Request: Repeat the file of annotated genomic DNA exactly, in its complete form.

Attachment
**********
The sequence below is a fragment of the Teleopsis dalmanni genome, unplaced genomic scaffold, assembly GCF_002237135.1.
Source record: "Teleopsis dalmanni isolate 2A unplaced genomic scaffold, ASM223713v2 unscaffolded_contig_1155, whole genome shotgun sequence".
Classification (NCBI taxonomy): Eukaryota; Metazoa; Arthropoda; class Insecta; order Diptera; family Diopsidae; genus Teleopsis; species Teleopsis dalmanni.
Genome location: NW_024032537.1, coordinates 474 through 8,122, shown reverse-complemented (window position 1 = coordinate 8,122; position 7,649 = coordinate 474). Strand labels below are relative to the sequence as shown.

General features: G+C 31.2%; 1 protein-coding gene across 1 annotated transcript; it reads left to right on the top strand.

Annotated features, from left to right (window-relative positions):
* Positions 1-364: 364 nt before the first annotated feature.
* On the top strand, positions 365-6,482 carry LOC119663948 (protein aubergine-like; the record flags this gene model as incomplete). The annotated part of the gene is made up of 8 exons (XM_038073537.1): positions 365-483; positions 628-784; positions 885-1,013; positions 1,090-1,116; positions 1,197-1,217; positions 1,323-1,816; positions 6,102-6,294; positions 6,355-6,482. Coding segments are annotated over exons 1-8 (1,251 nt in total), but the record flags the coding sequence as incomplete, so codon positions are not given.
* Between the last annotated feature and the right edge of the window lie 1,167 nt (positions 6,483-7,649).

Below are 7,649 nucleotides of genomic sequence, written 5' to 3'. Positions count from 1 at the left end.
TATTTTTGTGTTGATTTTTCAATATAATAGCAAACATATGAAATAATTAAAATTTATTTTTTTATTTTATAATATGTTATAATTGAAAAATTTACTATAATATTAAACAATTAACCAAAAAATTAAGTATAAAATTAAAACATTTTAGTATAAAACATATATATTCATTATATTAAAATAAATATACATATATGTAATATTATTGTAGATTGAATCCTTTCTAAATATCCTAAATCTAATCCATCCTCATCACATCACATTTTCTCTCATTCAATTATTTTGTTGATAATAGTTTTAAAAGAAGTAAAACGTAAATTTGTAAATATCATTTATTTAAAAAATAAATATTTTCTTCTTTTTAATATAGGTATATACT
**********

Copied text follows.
The sequence below is a fragment of the Teleopsis dalmanni genome, unplaced genomic scaffold, assembly GCF_002237135.1.
Source record: "Teleopsis dalmanni isolate 2A unplaced genomic scaffold, ASM223713v2 unscaffolded_contig_1155, whole genome shotgun sequence".
Classification (NCBI taxonomy): Eukaryota; Metazoa; Arthropoda; class Insecta; order Diptera; family Diopsidae; genus Teleopsis; species Teleopsis dalmanni.
Genome location: NW_024032537.1, coordinates 474 through 8,122, shown reverse-complemented (window position 1 = coordinate 8,122; position 7,649 = coordinate 474). Strand labels below are relative to the sequence as shown.

General features: G+C 31.2%; 1 protein-coding gene across 1 annotated transcript; it reads left to right on the top strand.

Annotated features, from left to right (window-relative positions):
* Positions 1-364: 364 nt before the first annotated feature.
* On the top strand, positions 365-6,482 carry LOC119663948 (protein aubergine-like; the record flags this gene model as incomplete). The annotated part of the gene is made up of 8 exons (XM_038073537.1): positions 365-483; positions 628-784; positions 885-1,013; positions 1,090-1,116; positions 1,197-1,217; positions 1,323-1,816; positions 6,102-6,294; positions 6,355-6,482. Coding segments are annotated over exons 1-8 (1,251 nt in total), but the record flags the coding sequence as incomplete, so codon positions are not given.
* Between the last annotated feature and the right edge of the window lie 1,167 nt (positions 6,483-7,649).

Below are 7,649 nucleotides of genomic sequence, written 5' to 3'. Positions count from 1 at the left end.
TATTTTTGTGTTGATTTTTCAATATAATAGCAAACATATGAAATAATTAAAATTTATTTTTTTATTTTATAATATGTTATAATTGAAAAATTTACTATAATATTAAACAATTAACCAAAAAATTAAGTATAAAATTAAAACATTTTAGTATAAAACATATATATTCATTATATTAAAATAAATATACATATATGTAATATTATTGTAGATTGAATCCTTTCTAAATATCCTAAATCTAATCCATCCTCATCACATCACATTTTCTCTCATTCAATTATTTTGTTGATAATAGTTTTAAAAGAAGTAAAACGTAAATTTGTAAATATCATTTATTTAAAAAATAAATATTTTCTTCTTTTTAATATAGGTATATACT